CXO: You’re always frustrated, right? It's a numbers game and it is the most quantitatively verifiable part of a business. It's what everyone focuses on. So in sales, the primary areas come in, it covers a few aspects. One: our learning in the markets that we work is, deals are not generally done based on what you have or what you can deliver, okay? There is a lot more than that you will have to focus on and this starts from market intelligence, competitive analysis and marketing plays a very important role. Typically the frustration there is once you get to know when you lost a deal or why you sold it at a lower price though the customer had agreed to the budget, is a failure of your market intelligence or your marketing mechanism and most of the frustrations are in the marketing space. Because, sales is more of an execution function, marketing is more of a strategy function, according to me. So majority of the failures and here again the CXOs the one who stands in the way, their own thinking ability, their own ability to look at problems is the biggest hurdle there. So, companies like us struggle to get external advisors. We are not able to get really good consultants who can help us with deal making as I call it. So, how do you get the intelligence? How do you put that in perspective? How do you course correct and how do you do things? And this is a constant thing that you keep on working on. But it is something that you feel very frustrated about because it's always that you were among the top two and you lost the deal. And after you win the deal one of the guys within the organization says, “We had a million dollar budget, but we squeezed you into giving it with a 40% discount.” These are typical frustrations and the biggest frustration I would say is, not knowing which deals to let go.
Yeah, you're stuck with someone and you're stuck with them for life, right? This is the biggest frustration. You go ahead and take that deal and you deliver and the customer doesn't appreciate you. And it is a very, very bad place to be. You repent all your life and the writing was always on the wall. You went into and you're rushed into just to close the deal. And I think the biggest problem is not what deals you get or which deals you’ve lost. The biggest problem is which deal you should have lost and you have got. The deals that you need to let go, the customers that you shouldn't work with, the customers you should lead out of your system is the biggest frustration. Because this has impact on morale, this has impact on culture, this has impact on operations and it has the impact on your future growth. So I have had a few experiences and it took us almost like three four years to sort of let go of those accounts and by the time huge damages were done. In fact, one of the metrics that we want to see is how damaging is a bad deal. Someone told me how damaging a bad recruit at middle management is. So, someone told me that if you hire a person who's a wrong hire, you have him for about a year, the organization loses about 17 man years, man years of productivity. This is someone who was a very very senior person, who's worked in very leading roles with the very top brands in the country. So he gave me this number. He told the middle management, the senior management level if you hire someone, it's the wrong hire and you have been for a year, productivity loss in quantitative measures if you’re able to quantify the impact, it will typically come towards “1” “7” years that’s 17 years.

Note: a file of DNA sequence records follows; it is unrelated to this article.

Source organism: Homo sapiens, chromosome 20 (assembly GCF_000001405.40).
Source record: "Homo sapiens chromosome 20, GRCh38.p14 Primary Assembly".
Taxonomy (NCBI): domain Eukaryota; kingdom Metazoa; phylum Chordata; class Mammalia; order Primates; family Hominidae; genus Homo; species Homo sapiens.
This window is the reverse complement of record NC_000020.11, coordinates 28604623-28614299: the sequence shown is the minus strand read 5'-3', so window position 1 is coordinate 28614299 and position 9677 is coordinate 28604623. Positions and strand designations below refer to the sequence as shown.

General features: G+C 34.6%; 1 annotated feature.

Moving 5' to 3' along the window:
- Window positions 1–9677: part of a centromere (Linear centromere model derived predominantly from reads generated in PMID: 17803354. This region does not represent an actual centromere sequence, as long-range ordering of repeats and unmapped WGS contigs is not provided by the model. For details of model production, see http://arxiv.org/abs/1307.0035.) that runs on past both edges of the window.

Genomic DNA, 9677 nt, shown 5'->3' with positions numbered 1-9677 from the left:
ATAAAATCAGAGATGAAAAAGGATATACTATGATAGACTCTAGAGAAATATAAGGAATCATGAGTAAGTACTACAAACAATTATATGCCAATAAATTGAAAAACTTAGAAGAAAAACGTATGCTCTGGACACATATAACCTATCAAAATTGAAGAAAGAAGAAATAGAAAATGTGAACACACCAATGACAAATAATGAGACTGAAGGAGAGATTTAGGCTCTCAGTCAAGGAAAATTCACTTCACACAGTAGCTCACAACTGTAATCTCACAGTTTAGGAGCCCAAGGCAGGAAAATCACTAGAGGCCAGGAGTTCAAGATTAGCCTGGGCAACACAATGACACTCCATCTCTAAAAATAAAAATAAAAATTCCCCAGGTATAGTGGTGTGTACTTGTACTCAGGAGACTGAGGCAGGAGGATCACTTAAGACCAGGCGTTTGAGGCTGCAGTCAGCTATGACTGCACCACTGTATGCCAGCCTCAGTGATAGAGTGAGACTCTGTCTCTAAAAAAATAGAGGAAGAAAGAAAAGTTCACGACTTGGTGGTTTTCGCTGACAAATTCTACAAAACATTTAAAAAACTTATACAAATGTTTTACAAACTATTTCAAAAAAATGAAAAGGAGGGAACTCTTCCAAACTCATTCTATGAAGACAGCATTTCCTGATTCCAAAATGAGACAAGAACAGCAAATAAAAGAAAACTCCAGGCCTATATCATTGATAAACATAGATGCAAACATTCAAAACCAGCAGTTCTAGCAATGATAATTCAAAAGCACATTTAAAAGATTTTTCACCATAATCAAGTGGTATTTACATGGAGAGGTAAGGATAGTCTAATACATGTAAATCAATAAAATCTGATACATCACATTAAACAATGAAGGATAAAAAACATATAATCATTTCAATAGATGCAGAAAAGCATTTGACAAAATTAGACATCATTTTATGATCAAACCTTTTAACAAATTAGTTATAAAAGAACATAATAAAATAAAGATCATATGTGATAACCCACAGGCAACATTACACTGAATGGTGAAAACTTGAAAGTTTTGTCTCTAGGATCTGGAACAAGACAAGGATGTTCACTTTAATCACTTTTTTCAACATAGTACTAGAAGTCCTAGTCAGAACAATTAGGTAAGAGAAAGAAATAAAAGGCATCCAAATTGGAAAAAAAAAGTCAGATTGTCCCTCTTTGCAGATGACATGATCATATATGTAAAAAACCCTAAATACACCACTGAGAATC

CXO: Yeah so that's a large number. So it's also more important on how you look at it. So that's the thought on the field's frustrations that we have. Apart, my own personal frustrations that I'm not doing well and we are not improving and we are not self reflecting too much and you're too focused on operations and you're not too ambitious and things like that. Yeah.
Pravin: This is amazing. This has been an amazing 15, 16 minutes, CXO. Which goes to underline the very purpose of such a podcast called “Frustrations: I'm not alone”. And I love movies, I know you love movies as well and you've just been rattling off punch dialogues which as a summary I'm going to state. One is of course: “Operations is a symphony” “Watch out for the failure of your market intelligence” “The CXO stands in the way of growth and that is frustrating” “Let go or not doing which deals to let go” and the final best part is thanks to you, CXO: “If you are not frustrated with what you are doing, you're doing something wrong.” So this has been amazing thanks a lot, CXO.
CXO: Thank you very much, thanks for the opportunity. This very important thing that you're doing I think. You're doing a very good service to the entrepreneurial CXO community. Thank you very much.
Pravin: Lovely, thank you. And for all the listeners, if you've got frustrations to vent out, write into me at email@example.com and let's have an anonymous call to let it all out. Remember, I'm not alone and you are not alone. Thank you.